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Soule: My Favorite Bovines are ‘People Cattle’

“Do your cattle mind that?” is often asked as I put a halter with a red nose on Topper to disguise him as Rudolph the Red-Nosed Rein-Steer or toss a saddle on Curious Bleu, a 2,000-pound Scottish Highland steer with ginormous horns. If Topper or Bleu weren’t willing partners, they’d run off, swinging their horns, kicking their heels. But they don’t. They like working with humans.

Not all bovines are “people cattle.” Some want to associate only with other cattle. As long as those cattle don’t try to kill me or their colleagues, we leave them be. Those cows, like Sergeant Pepperoni, will live in the herd, have babies, and eat hay in winter and grass in summer.

Other cattle thrive on human attention. Topper and Finn, my 3,500-pound oxen pair, wait at the gate for me to take them out for training sessions. They both stand together as I hoist a 50-pound yoke onto their shoulders and wait as I secure the bows to hold it in place, which is not easy for a 72-year-old woman. They’ll walk forward when given a voice command and stop when told. They respond to my orders because I’m a cow coach. And guess what? I’m now a people coach, too.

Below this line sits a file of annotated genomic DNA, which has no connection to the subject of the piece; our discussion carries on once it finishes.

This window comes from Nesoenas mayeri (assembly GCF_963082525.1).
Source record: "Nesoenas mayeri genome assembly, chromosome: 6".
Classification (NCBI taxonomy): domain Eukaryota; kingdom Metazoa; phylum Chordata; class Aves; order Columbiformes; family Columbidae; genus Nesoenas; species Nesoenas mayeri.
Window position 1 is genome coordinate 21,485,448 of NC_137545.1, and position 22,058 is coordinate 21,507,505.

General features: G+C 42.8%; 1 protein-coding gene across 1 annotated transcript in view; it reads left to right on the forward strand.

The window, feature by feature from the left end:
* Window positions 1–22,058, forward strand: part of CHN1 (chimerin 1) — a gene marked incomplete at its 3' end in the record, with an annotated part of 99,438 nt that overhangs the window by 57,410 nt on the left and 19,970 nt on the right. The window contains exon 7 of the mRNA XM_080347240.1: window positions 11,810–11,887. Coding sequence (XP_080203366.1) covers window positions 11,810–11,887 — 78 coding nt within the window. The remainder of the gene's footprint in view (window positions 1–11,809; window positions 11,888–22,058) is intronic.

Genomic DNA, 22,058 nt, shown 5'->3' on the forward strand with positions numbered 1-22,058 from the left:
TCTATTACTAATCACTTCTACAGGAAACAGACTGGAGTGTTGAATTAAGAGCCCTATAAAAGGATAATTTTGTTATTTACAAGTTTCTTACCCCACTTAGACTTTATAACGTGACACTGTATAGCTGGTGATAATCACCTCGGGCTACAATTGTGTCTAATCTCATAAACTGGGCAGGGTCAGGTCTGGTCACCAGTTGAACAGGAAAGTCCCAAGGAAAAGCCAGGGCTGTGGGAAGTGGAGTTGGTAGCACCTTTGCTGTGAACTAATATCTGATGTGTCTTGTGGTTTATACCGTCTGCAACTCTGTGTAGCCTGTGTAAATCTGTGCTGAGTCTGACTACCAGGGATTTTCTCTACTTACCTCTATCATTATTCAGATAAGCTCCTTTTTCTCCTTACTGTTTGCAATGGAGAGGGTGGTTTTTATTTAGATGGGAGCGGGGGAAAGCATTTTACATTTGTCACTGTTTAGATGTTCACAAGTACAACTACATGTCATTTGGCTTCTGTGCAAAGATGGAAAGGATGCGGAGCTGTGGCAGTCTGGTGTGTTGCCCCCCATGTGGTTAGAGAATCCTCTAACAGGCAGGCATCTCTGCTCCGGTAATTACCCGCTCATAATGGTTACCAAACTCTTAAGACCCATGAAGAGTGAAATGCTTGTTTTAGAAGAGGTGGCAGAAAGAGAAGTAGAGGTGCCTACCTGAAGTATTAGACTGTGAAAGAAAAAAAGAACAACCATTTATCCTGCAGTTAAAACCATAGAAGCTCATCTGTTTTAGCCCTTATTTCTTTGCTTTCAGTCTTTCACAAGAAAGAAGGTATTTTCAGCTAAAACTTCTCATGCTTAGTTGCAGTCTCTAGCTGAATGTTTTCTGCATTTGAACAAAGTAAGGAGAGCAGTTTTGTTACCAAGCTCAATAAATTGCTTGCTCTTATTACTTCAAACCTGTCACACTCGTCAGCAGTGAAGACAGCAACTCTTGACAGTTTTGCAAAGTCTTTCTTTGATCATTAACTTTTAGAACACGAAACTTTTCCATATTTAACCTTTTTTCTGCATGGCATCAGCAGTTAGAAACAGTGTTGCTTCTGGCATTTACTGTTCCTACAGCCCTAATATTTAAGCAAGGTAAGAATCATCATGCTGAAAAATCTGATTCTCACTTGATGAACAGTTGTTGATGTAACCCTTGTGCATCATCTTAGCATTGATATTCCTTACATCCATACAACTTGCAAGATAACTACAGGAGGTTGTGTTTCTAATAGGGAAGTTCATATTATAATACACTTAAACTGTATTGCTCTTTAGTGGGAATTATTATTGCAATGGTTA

Just like humans, my oxen thrive on attention and respect. One important rule is never to ask them to do the impossible; each command is a small, understandable piece of the larger task. Each animal gets hours of individual training with many rewards, not food, but praise. When a bovine receives praise, it makes all the difference. Look at how I’m coaching these bovines; I also help humans achieve impossible tasks by taking small steps.

One of my rules is: Never punish cattle for wrong behavior. If a steer does something wrong, it’s usually because he doesn’t understand the command or is tired or distracted. When a steer makes a mistake, I ignore it and ask for a different behavior.

For example, if Topper backs up instead of moving forward, I’ll keep asking him to back up. He’ll think backing was my idea and forget he started it on his own, and he thinks I’m the boss, which is vital to our relationship. If, for safety reasons, he must stop going backward (maybe there is a cliff behind him), I’ll get him to turn or sidestep anything to redirect his energy while avoiding a head-on clash of wills. When I coach you, you’ll learn how to keep moving forward. If I can teach an 800-pound steer to do the right thing. I can help you.

I’m always delighted when a steer does precisely what I ask; the right animal, trained with compassion and respect, will follow orders. So, when someone asks, “Does he mind that?” I smile because if the steer could talk, he’d say, “Hey, I aim to please!”

During a season for counting blessings, sharing a farm with cattle who accept me as part of their herd is near the top of my list.

Here’s a simple human tip from the cow coach. Don’t let Uncle Henry’s political rants send you screaming away from the table this holiday season. He can think what he wants, and so can you.

Source: Patch